The Art Center on First is a mammoth industrial complex that once was the Old Gold Cigarette factory in Jersey City, NJ. Today, and for a decade or so, it houses an ever-growing artist community that, in typical fashion, has worked to bring life to this dilapidated section of an otherwise burgeoning metropolis. Along those lines, Regurgitation is the latest in a new movement to try and blend many forms of creative expression in to one user-friendly event.
Up the rickety stairs to the fourth floor and down the long hallway I followed the signs to the Expo. At the end of the walk was the Hipnosis Magazine information table, which by the second day, was bursting with flyers, tapes, CDs and other useful items. Off in the corner was a mannequin of some sort with a television for a head. On the screen was a video of a man being slapped … a lot. These compelling images captured everyone’s attention as they moved towards the entrance of the main room. Though a tunnel made of cloth on which was projected an ever-changing display colors and photographs combined with the silhouettes of those already inside.
From the obvious to the abstract to the surreal to the bizarre, all forms of expression were represented inside this 3000 square foot cavern of a gallery. The sheer volume of creative talent that is bursting out of this region never ceases to amaze me. I give the folks at Regurgitation high scores for pulling off an event of this magnitude. The expo spread out past the boundaries of the main gallery to smaller rooms on the third floor where they oversaw countless simultaneous performances. I was most impressed by their inviting attitude toward everyone. They have an obvious love for art and a clear desire to propel the ideals of a united creative community to a new plateau.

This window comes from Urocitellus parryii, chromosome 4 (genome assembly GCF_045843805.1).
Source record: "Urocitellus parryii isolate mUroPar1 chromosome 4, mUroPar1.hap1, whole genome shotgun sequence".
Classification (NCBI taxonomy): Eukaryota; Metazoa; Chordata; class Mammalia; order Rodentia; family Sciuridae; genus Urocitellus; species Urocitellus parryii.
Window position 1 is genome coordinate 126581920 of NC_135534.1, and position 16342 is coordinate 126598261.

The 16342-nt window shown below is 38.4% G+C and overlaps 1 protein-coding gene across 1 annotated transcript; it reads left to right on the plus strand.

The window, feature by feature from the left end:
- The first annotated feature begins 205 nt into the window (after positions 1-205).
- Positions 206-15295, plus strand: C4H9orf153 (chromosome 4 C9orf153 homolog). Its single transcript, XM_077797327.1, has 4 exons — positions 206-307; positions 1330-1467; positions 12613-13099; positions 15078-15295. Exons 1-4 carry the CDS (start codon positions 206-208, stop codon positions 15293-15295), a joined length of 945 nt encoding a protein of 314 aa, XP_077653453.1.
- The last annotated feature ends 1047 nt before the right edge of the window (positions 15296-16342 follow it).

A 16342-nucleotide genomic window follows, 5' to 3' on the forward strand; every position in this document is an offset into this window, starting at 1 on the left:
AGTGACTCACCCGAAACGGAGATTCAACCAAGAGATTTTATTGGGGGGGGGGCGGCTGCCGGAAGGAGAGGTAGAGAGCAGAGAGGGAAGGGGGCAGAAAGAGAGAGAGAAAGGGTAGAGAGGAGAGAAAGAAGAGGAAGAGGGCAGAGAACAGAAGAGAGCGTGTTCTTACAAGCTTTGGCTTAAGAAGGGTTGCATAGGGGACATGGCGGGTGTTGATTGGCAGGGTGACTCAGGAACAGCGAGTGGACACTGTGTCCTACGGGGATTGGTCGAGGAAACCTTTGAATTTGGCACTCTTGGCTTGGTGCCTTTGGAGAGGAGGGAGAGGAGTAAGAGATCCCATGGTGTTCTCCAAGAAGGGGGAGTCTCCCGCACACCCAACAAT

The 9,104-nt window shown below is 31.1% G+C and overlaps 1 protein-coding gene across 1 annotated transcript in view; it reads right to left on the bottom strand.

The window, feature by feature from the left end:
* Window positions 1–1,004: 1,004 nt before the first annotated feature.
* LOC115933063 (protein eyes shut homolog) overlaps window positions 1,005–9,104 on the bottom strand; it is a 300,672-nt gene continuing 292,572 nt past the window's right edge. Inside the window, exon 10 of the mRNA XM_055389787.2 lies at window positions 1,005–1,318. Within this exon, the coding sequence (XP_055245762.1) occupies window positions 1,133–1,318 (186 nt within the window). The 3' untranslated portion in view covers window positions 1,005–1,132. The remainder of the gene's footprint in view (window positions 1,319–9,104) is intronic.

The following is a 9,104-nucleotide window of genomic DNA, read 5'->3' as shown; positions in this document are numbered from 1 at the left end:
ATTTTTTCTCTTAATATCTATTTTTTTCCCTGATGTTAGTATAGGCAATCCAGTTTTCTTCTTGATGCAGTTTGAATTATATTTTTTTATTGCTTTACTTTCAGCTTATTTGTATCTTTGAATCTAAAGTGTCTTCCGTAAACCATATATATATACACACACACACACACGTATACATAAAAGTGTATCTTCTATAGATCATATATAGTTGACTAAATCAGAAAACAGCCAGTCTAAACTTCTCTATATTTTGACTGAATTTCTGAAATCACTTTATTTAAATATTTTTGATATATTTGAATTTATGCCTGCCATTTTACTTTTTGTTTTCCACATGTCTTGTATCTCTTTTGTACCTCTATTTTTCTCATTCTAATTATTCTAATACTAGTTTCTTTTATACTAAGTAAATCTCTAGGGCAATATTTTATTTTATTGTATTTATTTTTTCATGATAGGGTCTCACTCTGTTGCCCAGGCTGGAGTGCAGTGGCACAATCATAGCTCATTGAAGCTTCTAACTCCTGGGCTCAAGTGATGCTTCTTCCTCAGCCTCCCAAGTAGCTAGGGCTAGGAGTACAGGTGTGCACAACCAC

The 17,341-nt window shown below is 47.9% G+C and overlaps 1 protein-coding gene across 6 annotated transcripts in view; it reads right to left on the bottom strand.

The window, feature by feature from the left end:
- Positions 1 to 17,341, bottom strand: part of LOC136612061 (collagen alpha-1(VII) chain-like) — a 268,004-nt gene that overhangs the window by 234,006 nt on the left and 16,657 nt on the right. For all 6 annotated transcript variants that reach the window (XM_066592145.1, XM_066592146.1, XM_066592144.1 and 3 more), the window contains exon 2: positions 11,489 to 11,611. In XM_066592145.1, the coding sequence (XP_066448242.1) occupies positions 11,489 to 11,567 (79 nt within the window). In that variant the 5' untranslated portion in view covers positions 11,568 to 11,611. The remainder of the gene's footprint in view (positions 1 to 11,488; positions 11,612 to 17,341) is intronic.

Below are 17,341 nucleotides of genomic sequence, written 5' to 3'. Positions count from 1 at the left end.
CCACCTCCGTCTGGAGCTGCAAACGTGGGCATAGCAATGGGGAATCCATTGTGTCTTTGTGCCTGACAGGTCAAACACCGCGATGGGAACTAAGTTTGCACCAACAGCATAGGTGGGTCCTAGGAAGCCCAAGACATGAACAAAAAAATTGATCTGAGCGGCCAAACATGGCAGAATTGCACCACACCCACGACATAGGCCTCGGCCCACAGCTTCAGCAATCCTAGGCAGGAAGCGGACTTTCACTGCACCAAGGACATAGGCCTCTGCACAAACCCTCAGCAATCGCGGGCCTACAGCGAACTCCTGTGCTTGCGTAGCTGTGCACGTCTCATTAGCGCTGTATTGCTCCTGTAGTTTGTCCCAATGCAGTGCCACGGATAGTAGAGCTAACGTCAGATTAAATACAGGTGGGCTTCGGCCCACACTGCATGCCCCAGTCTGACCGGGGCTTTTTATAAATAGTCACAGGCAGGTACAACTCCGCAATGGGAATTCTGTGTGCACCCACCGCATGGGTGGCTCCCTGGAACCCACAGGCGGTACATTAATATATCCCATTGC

My one main beef would be the mood of Friday’s attendees. It was my intention to infiltrate their mindset, to learn what brought them here and what ultimately made them tick creatively, spiritually, logically. This is after all, what I do. Unfortunately as I maneuvered through the room, I found cold people huddled in tight cliques, shrouded in fashionably dark shells behind walls of apparent boredom. It was as if they were waiting for something to happen. Yet the organizers did an extraordinary job of making sure that there was multiple stimuli swirling right there in front of them and next to them and above them at all times.
Then there were those who decided that an art exhibit was the perfect arena for a game of Hacky-Sack. They were blatantly uncoordinated and looked stupid trying to kick this obnoxious pink testicle around. I was about to tell them to stop when one clown fell into a painting and put his fist through the glass of the frame. To add insult to injury, they all simply walked away.
I got to the event early the next evening. It was nice to be able to walk around, calmly, quietly and gaze at the art at a normal pace. It gave me a chance to actually meet with some of the artists and patrons. Later, the free flowing music offered a feeling of an underground rave. I drifted freely through various parts of the Expo and was able to actually stop and have long, meaningful conversations with warm, talented people. The tone of this night was more relaxed than the previous and the true potential of an event such as this had begun to shine through. The smiles, the open interaction and the genuine respect were what had been missing up to this point. Not to mention the bungee ballet.
New candidates in the asshole category did manage to make an appearance that night, despite all of the good vibes. They were a team that decided to spray-paint the walls of the complex and the doors of private studios. It wasn’t even an artistic statement as far as anyone could tell. It appeared to be nothing more than pathetic attempt to say “We Were Here” displaying only moronic disrespect.
All in all, Regurgitation offered an open environment for a vast array of creative types to meet, greet and grow. It is true that much work still needs to be done to get an overly apathetic public to understand what this is for. Of course that should not be a problem if we can get events such as this to take place on a more regular basis. Therefore, it is in everyone’s best interest to show support for organizations such as Regurgitation.